The company that saw the most successful first day in U.S. IPO listings since the 2008 financial crisis? Fake meat. Last Thursday, when Beyond Meat hit the stock market, shares increased an incredible 163 percent in value to $65.75 by closing. The company’s skyrocketing success definitely made for some happy plant-based steakholders.
The company, which makes vegan beef and sausage substitutes, sold over 9.6 million shares and made $241 million on the first day alone. Although analysts expect shares to stabilize lower eventually, today, shares are still valued at around $72.
It’s a big year for meat substitutes. With celebrities like Katy Perry dressing as a vegan burger for the Met Gala, and Patriots star Tom Brady sustaining his Superbowl-winning athleticism on a mostly plant-based diet, it seems that meat is out, and fake meat is in. Although veganism and vegetarianism rates tend to stay steady, it seems more Americans are willing to put down the beef; younger generations in particular are more interested in plant-based diets.
Beyond Meat’s prices are expected to drop further in the coming months as other companies jump on board the meatless meat train. Fast food chains like Burger King and McDonald’s have already started selling veggie burgers, and Beyond Meat’s competitor Impossible Burger is selling burgers nearly faster than it can make them.
Even traditional animal-product businesses are responding to the growing plant-product protein trend. Meat giant Tyson Foods owned a 6.5 percent stake in Beyond Meat. and also backed startups Memphis Meats (read Grist’s coverage of CEO and co-founder Uma Valeti) and Future Meat Technologies Ltd. It only recently sold its Beyond Meat shares as it announced its own plans to begin production of a plant-based protein.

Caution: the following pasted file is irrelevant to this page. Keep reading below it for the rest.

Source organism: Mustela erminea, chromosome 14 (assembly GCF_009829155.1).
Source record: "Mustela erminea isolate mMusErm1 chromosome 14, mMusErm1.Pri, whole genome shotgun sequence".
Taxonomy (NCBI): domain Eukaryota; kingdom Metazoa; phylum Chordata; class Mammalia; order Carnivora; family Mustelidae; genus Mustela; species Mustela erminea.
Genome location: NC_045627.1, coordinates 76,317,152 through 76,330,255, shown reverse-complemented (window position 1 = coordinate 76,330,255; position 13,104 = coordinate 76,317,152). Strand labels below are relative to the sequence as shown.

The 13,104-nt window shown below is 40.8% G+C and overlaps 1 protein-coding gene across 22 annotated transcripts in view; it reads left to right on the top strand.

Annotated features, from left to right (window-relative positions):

Cargill Protein, another longtime meat company, has sunk nearly $1 million in the past few years to developing alternative meats, including investing in Memphis Meats. Many of these “Big Meat” companies are now stepping out of the shadows and outwardly rebranding themselves and their product lines to include meat alternatives as well — McDonald’s new veggie burger is a product of Nestle NA, and Kellogg is developing imitation chicken in addition to a veggie burger it already offers.
Since the first “Gardenburgers” were served up in 1981, meat alternatives have come a long way. But they’re not the only plant-based alternative with secret animal-product suitors.
Big Dairy, while outwardly attempting to censor how plant-based milks brand themselves, is slowly expanding its reach into the non-dairy world, as recently reported in Bloomberg. Good Karma Foods Flax Milk? The majority stake is owned by dairy company Dean Foods. Silk’s line of soy and nut milks? Owned by French dairy giant, Danone. While yogurt giant Chobani claimed in comments to the FDA last September that the use of dairy terminology on non-dairy products posed “a public health risk” and should be “illegal,” they, too, have launched a line of dairy alternative yogurts — labelled as non-dairy coconut blend, of course.
Part of this jumping on the plant-milk bandwagon may be a survival tactic for the dairy industry. Milk consumption has seen a 40 percent drop in about as many years.
For now, the meat industry still seems to have a solid stronghold in American diets. Will the fake meat hype just be a bubble or could meat be heading in a similar direction?